1 High-Yield Dividend Stock I Hope to Hold Forever

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In a radio interview a few years ago, U.S. Senator Mark Warner remarked, "The average time someone used to hold a share of stock back in the '60s was eight years. Now, the average time is four months." The problem with this dramatically declining holding period is that it causes investors to miss out on the compounding effect that comes from owning for the long term, which is why Warren Buffett has famously said that his "favorite holding period is forever."

I've personally benefited from taking the Buffett approach, having invested the bulk of my portfolio into stocks I hope never to sell. One of those is Enterprise Products Partners (NYSE: EPD), which is a high-yielding energy master limited partnership that I've held for more than a decade. Over that time, the company has supplied me with an increasing amount of income, which I firmly believe will continue in the coming years.

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The power of compounding on display

My first investment in Enterprise Products Partners came in 2007. That initial purchase has appreciated in value by 73%. Add in the steadily growing cash distributions -- Enterprise has increased its payout every single quarter for the last 13.5 years -- and my total return is a lofty 215%, which has vastly outperformed that S&P 500's total return of 142% over that timeframe. Given that simply holding for the dividend fueled the bulk of my gains, it shows just how powerful compounding can be over a long period of time.

One thing that made Enterprise a great company to hold is its conservative approach to growth. The MLP has done two things that have set it apart from most others in the space. First, it doesn't distribute all the cash flow it generates each year to investors. Instead, it has always retained a sizable portion, usually about 20% of cash flow, to reinvest in expansion projects. Second, thanks in part to that head start, the company hasn't relied as heavily as rivals on the capital markets to finance expansion opportunities. Most notably, the company hasn't utilized as much debt as its peers to fund growth projects, which has allowed it to maintain one of the strongest credit ratings in the sector. While that more conservative approach prevented Enterprise from growing the payout as fast as some rivals over the past decade, it also didn't find itself stretched too thin when industry conditions deteriorated a few years ago, which forced several competitors to slash their payouts to pay down debt.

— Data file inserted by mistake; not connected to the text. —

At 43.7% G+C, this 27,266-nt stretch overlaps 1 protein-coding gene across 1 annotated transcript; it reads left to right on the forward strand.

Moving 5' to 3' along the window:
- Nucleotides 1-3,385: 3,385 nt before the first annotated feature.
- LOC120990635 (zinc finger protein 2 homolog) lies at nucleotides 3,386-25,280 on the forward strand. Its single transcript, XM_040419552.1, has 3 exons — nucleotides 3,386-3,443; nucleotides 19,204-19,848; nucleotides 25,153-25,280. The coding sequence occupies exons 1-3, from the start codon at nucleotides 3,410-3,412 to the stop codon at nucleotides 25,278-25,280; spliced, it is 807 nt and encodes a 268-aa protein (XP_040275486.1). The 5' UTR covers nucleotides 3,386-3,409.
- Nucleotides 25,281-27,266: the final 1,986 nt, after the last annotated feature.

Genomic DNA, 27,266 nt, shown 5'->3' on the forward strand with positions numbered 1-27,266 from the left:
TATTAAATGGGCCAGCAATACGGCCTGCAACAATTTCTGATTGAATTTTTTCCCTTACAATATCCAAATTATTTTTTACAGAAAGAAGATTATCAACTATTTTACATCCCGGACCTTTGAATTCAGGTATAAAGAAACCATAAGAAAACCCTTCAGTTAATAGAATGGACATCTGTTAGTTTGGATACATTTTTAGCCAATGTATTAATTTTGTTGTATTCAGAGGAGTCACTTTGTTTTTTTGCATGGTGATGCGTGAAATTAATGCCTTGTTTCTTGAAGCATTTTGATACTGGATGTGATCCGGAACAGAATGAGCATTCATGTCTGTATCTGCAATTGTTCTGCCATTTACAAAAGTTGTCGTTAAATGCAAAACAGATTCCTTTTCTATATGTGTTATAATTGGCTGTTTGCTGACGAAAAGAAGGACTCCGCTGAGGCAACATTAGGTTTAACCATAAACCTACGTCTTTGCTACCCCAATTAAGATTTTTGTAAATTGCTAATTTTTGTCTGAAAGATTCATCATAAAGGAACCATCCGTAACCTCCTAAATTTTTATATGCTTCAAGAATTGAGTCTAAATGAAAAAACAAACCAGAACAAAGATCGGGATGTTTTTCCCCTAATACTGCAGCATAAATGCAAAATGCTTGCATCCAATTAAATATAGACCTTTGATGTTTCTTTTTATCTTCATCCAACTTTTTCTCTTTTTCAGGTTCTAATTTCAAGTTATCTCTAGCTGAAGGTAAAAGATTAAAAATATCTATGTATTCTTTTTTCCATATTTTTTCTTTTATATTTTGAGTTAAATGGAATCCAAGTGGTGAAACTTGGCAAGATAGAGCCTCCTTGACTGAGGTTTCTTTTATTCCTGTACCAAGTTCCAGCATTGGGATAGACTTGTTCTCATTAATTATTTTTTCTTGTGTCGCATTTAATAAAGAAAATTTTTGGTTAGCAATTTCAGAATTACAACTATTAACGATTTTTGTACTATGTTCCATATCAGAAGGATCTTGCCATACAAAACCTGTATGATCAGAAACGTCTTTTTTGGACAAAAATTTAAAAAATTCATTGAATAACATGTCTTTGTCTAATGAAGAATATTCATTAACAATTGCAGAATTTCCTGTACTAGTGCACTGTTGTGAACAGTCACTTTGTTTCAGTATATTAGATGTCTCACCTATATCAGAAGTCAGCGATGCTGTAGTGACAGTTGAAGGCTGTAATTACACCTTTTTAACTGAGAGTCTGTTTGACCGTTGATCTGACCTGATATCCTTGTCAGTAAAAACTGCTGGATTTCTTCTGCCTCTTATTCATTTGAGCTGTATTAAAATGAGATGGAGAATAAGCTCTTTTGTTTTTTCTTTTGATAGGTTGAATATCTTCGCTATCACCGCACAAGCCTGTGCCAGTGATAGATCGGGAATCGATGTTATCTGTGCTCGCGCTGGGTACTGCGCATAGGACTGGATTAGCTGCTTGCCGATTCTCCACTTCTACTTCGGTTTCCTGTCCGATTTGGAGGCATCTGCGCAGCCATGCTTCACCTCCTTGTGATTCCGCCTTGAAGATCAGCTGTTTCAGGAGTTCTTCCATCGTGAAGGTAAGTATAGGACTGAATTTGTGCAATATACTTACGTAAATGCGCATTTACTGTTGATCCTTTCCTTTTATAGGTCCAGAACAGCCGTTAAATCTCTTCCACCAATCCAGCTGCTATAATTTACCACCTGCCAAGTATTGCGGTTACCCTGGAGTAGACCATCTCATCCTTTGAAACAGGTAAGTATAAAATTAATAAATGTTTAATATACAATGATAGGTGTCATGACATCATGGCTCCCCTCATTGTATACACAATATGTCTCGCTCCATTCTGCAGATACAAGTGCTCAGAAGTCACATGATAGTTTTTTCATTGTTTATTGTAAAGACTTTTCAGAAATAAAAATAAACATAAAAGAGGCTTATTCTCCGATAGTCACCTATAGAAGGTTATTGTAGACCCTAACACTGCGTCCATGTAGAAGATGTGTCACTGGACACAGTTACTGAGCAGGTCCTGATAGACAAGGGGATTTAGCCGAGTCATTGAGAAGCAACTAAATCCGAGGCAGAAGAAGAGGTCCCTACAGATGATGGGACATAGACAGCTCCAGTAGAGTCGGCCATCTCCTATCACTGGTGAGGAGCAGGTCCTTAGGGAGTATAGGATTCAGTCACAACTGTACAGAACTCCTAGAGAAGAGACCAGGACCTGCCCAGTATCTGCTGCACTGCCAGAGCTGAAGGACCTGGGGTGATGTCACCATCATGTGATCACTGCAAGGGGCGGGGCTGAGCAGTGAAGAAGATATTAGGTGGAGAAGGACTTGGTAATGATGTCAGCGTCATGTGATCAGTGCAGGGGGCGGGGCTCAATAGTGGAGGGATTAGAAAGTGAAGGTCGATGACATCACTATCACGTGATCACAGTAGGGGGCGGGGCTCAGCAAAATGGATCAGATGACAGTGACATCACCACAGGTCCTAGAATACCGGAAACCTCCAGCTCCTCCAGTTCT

More of the same in the future, only better

While that past performance doesn't guarantee future success, Enterprise Products Partners appears poised to continue creating value for investors in the coming years. For starters, it has already lined up enough expansion projects to keep growing the payout through at least 2020. Meanwhile, it has more under development and should continue securing additional ones in the future. Driving that view is a recent study showing that the industry needs to invest about $26 billion per year on new energy infrastructure in North America through 2035 to meet future needs, which should provide Enterprise with ample opportunity to expand its network.

Complimenting the company's visible growth is its steadfast conservative approach to financing expansion. With so much growth coming down the pipeline, Enterprise could have opted to accelerate its distribution growth rate at a matching pace. Instead, it chose to slow it down in the near term to eliminate the need to issue new equity in funding the bulk of its growth in the future. As a result, by next year the MLP's retained cash flow can finance $1.25 billion in growth projects per year. That strategy will further reduce risk, adding another layer of sustainability to its high-yielding payout. It also increases my confidence that the company can continue paying a growing distribution for many years to come.

Hold on to the good ones

Finding great companies like Enterprise Products Partners, and holding them for the long term, has paid off for me over the years, more than making up for some missteps and losers along the way. I see that continuing given the company's conservative approach, which is why I hope to keep holding this exceptional income stock for the long haul.

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Matthew DiLallo owns shares of Enterprise Products Partners. The Motley Fool recommends Enterprise Products Partners. The Motley Fool has a disclosure policy.